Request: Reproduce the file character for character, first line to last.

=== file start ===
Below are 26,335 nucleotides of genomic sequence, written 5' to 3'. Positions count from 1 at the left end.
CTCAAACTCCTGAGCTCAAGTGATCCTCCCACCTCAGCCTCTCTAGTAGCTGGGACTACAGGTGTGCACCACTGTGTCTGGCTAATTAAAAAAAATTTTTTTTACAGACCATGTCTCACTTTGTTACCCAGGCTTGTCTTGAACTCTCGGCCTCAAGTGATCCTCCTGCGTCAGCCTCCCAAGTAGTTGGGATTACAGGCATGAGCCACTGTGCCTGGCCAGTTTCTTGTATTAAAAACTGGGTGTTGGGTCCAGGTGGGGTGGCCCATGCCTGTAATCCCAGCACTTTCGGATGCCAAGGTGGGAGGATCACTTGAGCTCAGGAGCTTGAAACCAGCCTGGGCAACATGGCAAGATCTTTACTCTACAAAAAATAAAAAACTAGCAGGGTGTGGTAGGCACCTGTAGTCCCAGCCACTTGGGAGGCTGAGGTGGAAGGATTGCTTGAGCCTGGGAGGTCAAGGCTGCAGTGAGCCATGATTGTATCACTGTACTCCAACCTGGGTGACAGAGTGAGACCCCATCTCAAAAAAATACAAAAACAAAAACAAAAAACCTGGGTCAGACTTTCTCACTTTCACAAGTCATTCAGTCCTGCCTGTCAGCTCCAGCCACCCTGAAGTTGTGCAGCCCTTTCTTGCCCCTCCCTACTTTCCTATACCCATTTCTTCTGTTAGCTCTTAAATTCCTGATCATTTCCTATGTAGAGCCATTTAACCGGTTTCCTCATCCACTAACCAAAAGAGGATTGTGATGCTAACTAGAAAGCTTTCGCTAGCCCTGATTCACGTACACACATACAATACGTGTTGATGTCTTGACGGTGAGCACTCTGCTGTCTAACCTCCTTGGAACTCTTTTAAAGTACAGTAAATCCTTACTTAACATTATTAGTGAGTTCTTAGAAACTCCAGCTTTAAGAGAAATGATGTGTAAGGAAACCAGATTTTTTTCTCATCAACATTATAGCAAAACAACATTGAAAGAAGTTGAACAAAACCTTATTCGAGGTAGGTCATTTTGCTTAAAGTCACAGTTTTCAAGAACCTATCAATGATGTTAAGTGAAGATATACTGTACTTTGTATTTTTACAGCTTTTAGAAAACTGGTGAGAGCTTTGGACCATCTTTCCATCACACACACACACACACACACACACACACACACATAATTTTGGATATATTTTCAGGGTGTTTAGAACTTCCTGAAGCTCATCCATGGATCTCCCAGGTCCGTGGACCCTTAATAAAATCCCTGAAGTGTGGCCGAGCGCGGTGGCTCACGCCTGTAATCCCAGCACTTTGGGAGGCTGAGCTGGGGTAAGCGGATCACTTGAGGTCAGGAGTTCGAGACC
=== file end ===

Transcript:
Below are 26,335 nucleotides of genomic sequence, written 5' to 3'. Positions count from 1 at the left end.
CTCAAACTCCTGAGCTCAAGTGATCCTCCCACCTCAGCCTCTCTAGTAGCTGGGACTACAGGTGTGCACCACTGTGTCTGGCTAATTAAAAAAAATTTTTTTTACAGACCATGTCTCACTTTGTTACCCAGGCTTGTCTTGAACTCTCGGCCTCAAGTGATCCTCCTGCGTCAGCCTCCCAAGTAGTTGGGATTACAGGCATGAGCCACTGTGCCTGGCCAGTTTCTTGTATTAAAAACTGGGTGTTGGGTCCAGGTGGGGTGGCCCATGCCTGTAATCCCAGCACTTTCGGATGCCAAGGTGGGAGGATCACTTGAGCTCAGGAGCTTGAAACCAGCCTGGGCAACATGGCAAGATCTTTACTCTACAAAAAATAAAAAACTAGCAGGGTGTGGTAGGCACCTGTAGTCCCAGCCACTTGGGAGGCTGAGGTGGAAGGATTGCTTGAGCCTGGGAGGTCAAGGCTGCAGTGAGCCATGATTGTATCACTGTACTCCAACCTGGGTGACAGAGTGAGACCCCATCTCAAAAAAATACAAAAACAAAAACAAAAAACCTGGGTCAGACTTTCTCACTTTCACAAGTCATTCAGTCCTGCCTGTCAGCTCCAGCCACCCTGAAGTTGTGCAGCCCTTTCTTGCCCCTCCCTACTTTCCTATACCCATTTCTTCTGTTAGCTCTTAAATTCCTGATCATTTCCTATGTAGAGCCATTTAACCGGTTTCCTCATCCACTAACCAAAAGAGGATTGTGATGCTAACTAGAAAGCTTTCGCTAGCCCTGATTCACGTACACACATACAATACGTGTTGATGTCTTGACGGTGAGCACTCTGCTGTCTAACCTCCTTGGAACTCTTTTAAAGTACAGTAAATCCTTACTTAACATTATTAGTGAGTTCTTAGAAACTCCAGCTTTAAGAGAAATGATGTGTAAGGAAACCAGATTTTTTTCTCATCAACATTATAGCAAAACAACATTGAAAGAAGTTGAACAAAACCTTATTCGAGGTAGGTCATTTTGCTTAAAGTCACAGTTTTCAAGAACCTATCAATGATGTTAAGTGAAGATATACTGTACTTTGTATTTTTACAGCTTTTAGAAAACTGGTGAGAGCTTTGGACCATCTTTCCATCACACACACACACACACACACACACACACACACATAATTTTGGATATATTTTCAGGGTGTTTAGAACTTCCTGAAGCTCATCCATGGATCTCCCAGGTCCGTGGACCCTTAATAAAATCCCTGAAGTGTGGCCGAGCGCGGTGGCTCACGCCTGTAATCCCAGCACTTTGGGAGGCTGAGCTGGGGTAAGCGGATCACTTGAGGTCAGGAGTTCGAGACC